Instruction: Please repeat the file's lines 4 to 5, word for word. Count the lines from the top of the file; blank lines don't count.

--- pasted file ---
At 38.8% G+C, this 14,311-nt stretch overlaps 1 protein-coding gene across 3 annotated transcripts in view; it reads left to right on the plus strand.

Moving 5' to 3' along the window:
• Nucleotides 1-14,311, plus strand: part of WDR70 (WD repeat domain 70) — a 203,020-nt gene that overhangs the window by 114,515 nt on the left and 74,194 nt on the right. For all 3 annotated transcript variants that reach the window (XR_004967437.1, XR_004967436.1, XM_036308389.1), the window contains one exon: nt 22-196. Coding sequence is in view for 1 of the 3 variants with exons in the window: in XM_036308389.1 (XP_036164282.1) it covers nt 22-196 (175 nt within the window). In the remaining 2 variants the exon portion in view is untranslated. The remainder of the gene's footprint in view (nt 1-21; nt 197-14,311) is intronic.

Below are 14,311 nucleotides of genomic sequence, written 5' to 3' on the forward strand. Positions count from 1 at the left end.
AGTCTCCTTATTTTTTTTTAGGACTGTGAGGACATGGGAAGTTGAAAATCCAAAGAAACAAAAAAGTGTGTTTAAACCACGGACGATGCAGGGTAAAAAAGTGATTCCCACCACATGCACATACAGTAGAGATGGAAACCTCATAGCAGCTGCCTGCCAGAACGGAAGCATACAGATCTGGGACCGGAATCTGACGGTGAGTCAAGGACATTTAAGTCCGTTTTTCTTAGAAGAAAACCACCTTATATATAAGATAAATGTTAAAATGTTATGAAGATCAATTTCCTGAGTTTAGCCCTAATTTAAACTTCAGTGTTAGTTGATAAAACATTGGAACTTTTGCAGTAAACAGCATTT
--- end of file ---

Below are 14,311 nucleotides of genomic sequence, written 5' to 3' on the forward strand. Positions count from 1 at the left end.
AGTCTCCTTATTTTTTTTTAGGACTGTGAGGACATGGGAAGTTGAAAATCCAAAGAAACAAAAAAGTGTGTTTAAACCACGGACGATGCAGGGTAAAAAAGTGATTCCCACCACATGCACATACAGTAGAGATGGAAACCTCATAGCAGCTGCCTGCCAGAACGGAAGCATACAGATCTGGGACCGGAATCTGACGGTGAGTCAAGGACATTTAAGTCCGTTTTTCTTAGAAGAAAACCACCTTATATATAAGATAAATGTTAAAATGTTATGAAGATCAATTTCCTGAGTTTAGCCCTAATTTAAACTTCAGTGTTAGTTGATAAAACATTGGAACTTTTGCAGTAAACAGCATTT